Chimpanzees have a pretty complex language of gestures for communicating, including stomping their feet to say “stop that,” showing the sole of a foot for “climb on me,” and chewing on a leaf to call for sexual attention, according to a new dictionary of basic chimp language compiled by researchers in Scotland.

Anthropologists Dr. Catherine Hobaiter and Professor Richard Byrne of the University of St. Andrew in Scotland used a method called focal behavior sampling to analyze more than 4,500 gestures in 3,400 interactions made between 80 chimps in the Sonzo community in Uganda’s Bondongo Forest to come up with 66 gestures used for 19 different meanings. All gestures were recorded on film using a Sony Handycam between 2007 and 2009. Their findings were recently published in the Current Biology journal.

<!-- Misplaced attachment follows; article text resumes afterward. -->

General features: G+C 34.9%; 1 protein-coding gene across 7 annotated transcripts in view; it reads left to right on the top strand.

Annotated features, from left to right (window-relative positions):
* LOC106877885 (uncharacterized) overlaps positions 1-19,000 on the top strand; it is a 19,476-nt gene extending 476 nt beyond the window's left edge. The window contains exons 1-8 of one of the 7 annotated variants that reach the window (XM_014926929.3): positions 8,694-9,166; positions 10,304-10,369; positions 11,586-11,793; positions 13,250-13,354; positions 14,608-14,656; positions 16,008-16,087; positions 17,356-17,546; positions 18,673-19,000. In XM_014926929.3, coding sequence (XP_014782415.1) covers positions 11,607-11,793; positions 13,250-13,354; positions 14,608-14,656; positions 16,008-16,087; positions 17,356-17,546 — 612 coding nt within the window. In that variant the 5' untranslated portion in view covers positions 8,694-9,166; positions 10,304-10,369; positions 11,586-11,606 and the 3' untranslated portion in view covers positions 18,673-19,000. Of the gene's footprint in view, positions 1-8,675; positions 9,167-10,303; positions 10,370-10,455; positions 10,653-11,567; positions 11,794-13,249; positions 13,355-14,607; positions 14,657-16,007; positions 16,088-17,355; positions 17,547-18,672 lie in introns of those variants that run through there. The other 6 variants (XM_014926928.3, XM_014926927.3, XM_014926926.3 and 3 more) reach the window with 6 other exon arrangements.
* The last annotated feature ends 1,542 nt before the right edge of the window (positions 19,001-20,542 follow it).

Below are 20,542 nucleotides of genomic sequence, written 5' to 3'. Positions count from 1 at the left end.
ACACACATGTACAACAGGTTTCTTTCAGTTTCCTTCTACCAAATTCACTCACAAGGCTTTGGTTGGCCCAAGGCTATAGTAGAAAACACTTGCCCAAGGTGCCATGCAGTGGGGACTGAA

“There is abundant evidence that chimpanzees and other apes gesture with purpose,” says Prof. Byrne. “Apes target their gestures to particular individuals, choosing appropriate gestures according to whether the other is looking or not – they stop gesturing when they get the result they want. And otherwise they keep going, trying out alternative gestures or other tactics altogether.”

Some of the gestures were used to communicate simple meanings, such as “move away” for punching the ground or “get object” for stroking the mouth. Other gestures, like many words in the English language, have multiple meanings. Grasping another chimp sometimes means “climb on me,” but it can also indicate “stop” or even “go away.” Or when a chimp slaps one object against another, it could mean it either wants another chimp to follow or to move closer. More.

See: Tech Times

Subscribe to the translation news daily digest here. See more translation news.